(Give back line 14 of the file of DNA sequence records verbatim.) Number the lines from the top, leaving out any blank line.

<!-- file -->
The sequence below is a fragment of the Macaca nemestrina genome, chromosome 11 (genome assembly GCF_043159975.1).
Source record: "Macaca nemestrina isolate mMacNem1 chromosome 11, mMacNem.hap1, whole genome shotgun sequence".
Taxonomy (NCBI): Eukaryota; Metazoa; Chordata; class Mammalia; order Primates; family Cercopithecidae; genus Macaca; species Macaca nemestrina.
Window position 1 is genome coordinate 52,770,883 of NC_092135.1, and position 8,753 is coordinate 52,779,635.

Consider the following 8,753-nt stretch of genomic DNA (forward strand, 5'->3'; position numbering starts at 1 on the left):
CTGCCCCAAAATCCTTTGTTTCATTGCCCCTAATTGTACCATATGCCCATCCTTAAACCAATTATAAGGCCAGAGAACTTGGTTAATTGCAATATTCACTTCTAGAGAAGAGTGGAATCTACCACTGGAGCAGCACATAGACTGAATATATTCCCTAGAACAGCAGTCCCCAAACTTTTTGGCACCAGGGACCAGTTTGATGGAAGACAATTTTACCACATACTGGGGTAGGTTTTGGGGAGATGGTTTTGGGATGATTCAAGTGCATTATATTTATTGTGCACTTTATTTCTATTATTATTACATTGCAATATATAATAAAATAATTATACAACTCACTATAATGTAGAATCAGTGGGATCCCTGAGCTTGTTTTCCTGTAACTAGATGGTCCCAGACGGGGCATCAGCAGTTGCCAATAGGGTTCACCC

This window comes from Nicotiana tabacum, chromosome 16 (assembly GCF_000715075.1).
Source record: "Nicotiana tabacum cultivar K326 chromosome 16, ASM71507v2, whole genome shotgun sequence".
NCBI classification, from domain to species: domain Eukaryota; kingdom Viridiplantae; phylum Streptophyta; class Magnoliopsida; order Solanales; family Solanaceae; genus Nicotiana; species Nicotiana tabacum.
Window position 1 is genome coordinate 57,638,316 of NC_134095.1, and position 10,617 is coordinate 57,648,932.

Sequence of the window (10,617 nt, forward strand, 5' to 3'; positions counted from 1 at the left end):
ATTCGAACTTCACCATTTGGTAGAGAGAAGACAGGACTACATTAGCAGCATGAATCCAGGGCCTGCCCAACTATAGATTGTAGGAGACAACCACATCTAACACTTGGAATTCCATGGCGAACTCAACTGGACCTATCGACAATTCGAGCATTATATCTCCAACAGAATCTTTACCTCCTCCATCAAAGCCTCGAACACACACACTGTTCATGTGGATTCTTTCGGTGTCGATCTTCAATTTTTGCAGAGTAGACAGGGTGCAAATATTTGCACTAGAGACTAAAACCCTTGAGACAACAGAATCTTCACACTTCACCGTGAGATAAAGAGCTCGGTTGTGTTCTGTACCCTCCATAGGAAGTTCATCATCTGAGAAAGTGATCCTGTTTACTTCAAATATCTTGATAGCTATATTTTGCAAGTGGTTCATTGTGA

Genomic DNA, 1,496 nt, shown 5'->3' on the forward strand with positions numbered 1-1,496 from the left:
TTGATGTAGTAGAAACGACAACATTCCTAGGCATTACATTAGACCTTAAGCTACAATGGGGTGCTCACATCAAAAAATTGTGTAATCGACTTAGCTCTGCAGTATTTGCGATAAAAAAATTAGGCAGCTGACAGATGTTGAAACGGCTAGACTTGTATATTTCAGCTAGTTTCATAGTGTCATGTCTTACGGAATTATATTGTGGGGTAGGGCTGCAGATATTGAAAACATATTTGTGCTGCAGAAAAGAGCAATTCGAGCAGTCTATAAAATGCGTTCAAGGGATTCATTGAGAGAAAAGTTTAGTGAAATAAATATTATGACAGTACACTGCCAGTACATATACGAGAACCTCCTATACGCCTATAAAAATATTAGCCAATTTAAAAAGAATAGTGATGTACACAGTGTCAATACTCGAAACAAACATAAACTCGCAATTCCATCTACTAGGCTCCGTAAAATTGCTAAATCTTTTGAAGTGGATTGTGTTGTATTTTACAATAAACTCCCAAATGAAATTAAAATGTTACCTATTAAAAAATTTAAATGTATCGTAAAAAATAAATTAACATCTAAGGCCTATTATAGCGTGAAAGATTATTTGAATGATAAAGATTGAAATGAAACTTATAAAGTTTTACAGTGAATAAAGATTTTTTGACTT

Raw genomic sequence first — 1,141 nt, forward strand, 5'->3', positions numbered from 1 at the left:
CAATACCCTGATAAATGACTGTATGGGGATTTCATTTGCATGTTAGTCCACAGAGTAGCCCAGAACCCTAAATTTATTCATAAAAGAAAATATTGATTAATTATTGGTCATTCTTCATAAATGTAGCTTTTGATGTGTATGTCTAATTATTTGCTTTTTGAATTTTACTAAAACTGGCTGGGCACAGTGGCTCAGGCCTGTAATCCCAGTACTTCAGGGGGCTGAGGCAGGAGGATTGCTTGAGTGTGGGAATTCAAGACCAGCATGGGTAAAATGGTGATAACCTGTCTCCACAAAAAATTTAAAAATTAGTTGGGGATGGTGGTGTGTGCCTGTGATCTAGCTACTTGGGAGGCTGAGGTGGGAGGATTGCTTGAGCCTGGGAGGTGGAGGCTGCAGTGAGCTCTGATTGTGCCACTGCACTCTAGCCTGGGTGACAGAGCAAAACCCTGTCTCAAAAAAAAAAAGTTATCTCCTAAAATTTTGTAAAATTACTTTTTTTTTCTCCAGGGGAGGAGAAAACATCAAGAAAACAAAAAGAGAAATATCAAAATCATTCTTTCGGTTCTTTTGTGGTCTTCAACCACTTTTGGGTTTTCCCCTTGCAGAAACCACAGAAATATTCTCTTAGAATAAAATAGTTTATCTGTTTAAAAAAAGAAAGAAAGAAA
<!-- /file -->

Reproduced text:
TTGATGTAGTAGAAACGACAACATTCCTAGGCATTACATTAGACCTTAAGCTACAATGGGGTGCTCACATCAAAAAATTGTGTAATCGACTTAGCTCTGCAGTATTTGCGATAAAAAAATTAGGCAGCTGACAGATGTTGAAACGGCTAGACTTGTATATTTCAGCTAGTTTCATAGTGTCATGTCTTACGGAATTATATTGTGGGGTAGGGCTGCAGATATTGAAAACATATTTGTGCTGCAGAAAAGAGCAATTCGAGCAGTCTATAAAATGCGTTCAAGGGATTCATTGAGAGAAAAGTTTAGTGAAATAAATATTATGACAGTACACTGCCAGTACATATACGAGAACCTCCTATACGCCTATAAAAATATTAGCCAATTTAAAAAGAATAGTGATGTACACAGTGTCAATACTCGAAACAAACATAAACTCGCAATTCCATCTACTAGGCTCCGTAAAATTGCTAAATCTTTTGAAGTGGATTGTGTTGTATTTTACAATAAACTCCCAAATGAAATTAAAATGTTACCTATTAAAAAATTTAAATGTATCGTAAAAAATAAATTAACATCTAAGGCCTATTATAGCGTGAAAGATTATTTGAATGATAAAGATTGAAATGAAACTTATAAAGTTTTACAGTGAATAAAGATTTTTTGACTT